The “Golden Gaytime tub” campaigner is now fighting Cadbury over Marble chocolate – here’s why
Wednesday, September 27, 2017/
The man behind the viral campaign to create a tub of Golden Gaytime ice-cream has his sights set on a new snack food goal, but says he’s disappointed his quest to revive Cadbury Marble chocolate is being ignored by the brand.
Jesse James McElroy came to attention in 2015 when he successfully convinced Unilever’s Streets to create a tub of Golden Gaytime ice-cream after a ‘grassroots’ social media campaign.
At the time questions were raised over whether McElroy was actually already involved in marketing efforts for the ice-cream maker, and if his campaign was in fact a clever marketing ploy.
McElroy tells SmartCompany while he has gone on to work with Streets on some projects in the time since, the initial campaign came from him alone.
“I like running Facebook communities, they’re cool,” he says.
“I think just watching how social communities [for brands] are run, they’re run really badly.”
McElroy has now turned his sights to another food campaign, this time as moderator of the ‘Bring Back Cadbury Marble’ Facebook page.
Hell to the Yes – I have now come on board as one of the admins of Bring Back Cadbury Marble Facebook Page after running the Golden Gaytime page… IM COMING FOR YOU Cadbury Dairy Milk!!!
In recent months, Cadbury has been hit with a deluge of emotional pleas calling for the restoration of the chocolate variety, as social media users continue to beg the brand to bring back the milk and white chocolate swirl.
Earlier this month, a Facebook post from a Cadbury fan generated more than 25,000 engagements after she lobbied the company to bring back the Marble blocks and their “fluffy hazelnut praline” centres.
McElroy says he got involved in the campaign after heading to the supermarket earlier this year, considering the potential snacks on offer and thinking, “Marble would be good”.
To his horror, he discovered the chocolate variety had been discontinued in 2012. He jumped on Facebook, saw a range of fan pages, and approached the owner of one of those pages offering his services.
“I said, ‘Listen, I was the guy who brought out the tub,’,” McElroy says. He was given admin status of the page and has since built it into a community of more than 10,000 followers.
However, after sending more than 30 letters to Cadbury’s owners, Mondelez International, asking for a revival of the Marble chocolate block, McElroy says he’s both surprised and disappointed that the company hasn’t wanted to play ball.
“I’ve been sending them over 30 letters, I’ve got one letter back. And I stopped the letters when I got that one back, it was basically a carbon copy letter,” he says.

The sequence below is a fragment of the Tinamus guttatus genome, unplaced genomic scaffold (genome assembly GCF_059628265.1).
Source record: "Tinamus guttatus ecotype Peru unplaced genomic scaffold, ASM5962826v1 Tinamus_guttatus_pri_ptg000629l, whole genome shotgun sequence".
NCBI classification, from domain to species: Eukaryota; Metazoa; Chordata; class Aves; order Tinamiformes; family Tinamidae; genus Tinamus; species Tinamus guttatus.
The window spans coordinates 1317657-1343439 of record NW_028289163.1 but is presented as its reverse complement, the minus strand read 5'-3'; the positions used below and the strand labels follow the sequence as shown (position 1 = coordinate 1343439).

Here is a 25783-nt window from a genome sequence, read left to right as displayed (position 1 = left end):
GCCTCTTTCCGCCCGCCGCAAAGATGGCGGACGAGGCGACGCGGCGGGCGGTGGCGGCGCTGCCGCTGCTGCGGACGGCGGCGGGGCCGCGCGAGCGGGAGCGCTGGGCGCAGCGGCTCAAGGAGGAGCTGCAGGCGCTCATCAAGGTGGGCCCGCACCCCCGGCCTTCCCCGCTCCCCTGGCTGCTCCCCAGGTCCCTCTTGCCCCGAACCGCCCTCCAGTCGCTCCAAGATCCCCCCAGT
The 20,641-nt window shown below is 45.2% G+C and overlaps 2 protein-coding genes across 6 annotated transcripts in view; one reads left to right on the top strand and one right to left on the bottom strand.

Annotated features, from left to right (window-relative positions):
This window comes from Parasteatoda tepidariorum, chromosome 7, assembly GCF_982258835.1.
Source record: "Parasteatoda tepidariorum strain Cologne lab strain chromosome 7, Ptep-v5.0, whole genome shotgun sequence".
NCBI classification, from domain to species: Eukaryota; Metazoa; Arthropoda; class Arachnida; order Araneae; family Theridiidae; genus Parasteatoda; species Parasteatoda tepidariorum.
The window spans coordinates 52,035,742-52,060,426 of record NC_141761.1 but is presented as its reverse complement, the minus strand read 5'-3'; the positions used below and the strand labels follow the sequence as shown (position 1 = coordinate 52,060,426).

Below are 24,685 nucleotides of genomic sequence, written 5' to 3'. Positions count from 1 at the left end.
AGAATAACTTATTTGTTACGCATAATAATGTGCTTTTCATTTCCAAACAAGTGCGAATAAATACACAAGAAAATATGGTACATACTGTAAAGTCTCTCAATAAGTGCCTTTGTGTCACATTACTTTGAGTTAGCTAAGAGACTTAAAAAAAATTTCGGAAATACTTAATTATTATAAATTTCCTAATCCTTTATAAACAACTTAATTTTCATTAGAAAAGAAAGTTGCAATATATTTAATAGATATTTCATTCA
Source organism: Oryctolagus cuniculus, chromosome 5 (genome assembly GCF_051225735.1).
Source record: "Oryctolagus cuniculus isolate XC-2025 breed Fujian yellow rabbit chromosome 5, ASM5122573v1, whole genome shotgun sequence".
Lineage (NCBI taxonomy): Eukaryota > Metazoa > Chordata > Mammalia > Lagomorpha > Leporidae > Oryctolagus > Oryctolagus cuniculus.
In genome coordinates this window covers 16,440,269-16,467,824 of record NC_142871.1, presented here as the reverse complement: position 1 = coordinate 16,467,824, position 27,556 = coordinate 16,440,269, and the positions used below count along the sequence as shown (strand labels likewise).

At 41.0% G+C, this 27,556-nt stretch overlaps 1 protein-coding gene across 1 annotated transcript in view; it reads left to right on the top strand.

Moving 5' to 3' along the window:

Meanwhile, he’s baffled that the brand continues to respond to comments from fans on the page with the same non-commital “copy and paste” responses.
“Give us what we want — it can be special edition, but just bring it out. You bring out lemonade flavoured chocolate, give us a valid reason why you can’t do this,” he says.
Earlier this month branding experts told SmartCompany that even if Cadbury couldn’t honour the request, it would be best served to communicate with fans in an authentic way.
When asked by SmartCompany about the future of the product at the time, Mondelez International was tight-lipped on its future.
Having seen how the Streets brand chose to engage with his campaigning over the past couple of years, McElroy questions Cadbury’s silence.
“Just respond to us in a non-robotic way,” he says.
Asked what motivates him to keep coming up with these projects, he jokes he’s just in it to “annoy companies now”.
With a day job in the creative production space, McElroy says he thinks it’s “fun to fight for this sort of stuff” and rally the passions of fans.
He also has a message for Cadbury: the community won’t give up on the request for a revival unless they receive a solid “no” from the company.
“I want to get Cadbury done, and I’ll wait as long as I have to. I feel like I’m close.”
SmartCompany contacted Mondelez International but did not receive a response prior to publication.
Social media mishaps: Why businesses should think twice before cracking jokes online Catriona Pollard CP Communications founder
An ‘opportunity-hunting’ generation: Here's what millennial workers need and want Karen Gately Corporate Dojo founder
Spilling the beans: Why inviting someone to 'grab a coffee' is disingenuous and unnecessary Sue Parker DARE Group founder
The 10 most unemployable job titles on LinkedIn Ian Whitworth Scene Change co-founder
How Emily McWaters manages her Sydney-based business from Kangaroo Island Emily McWaters The Hamper Emporium chief
Why 'Orwellian' performance monitoring is crucial to building an ethical company culture Michael Kodari Kodari Securities chief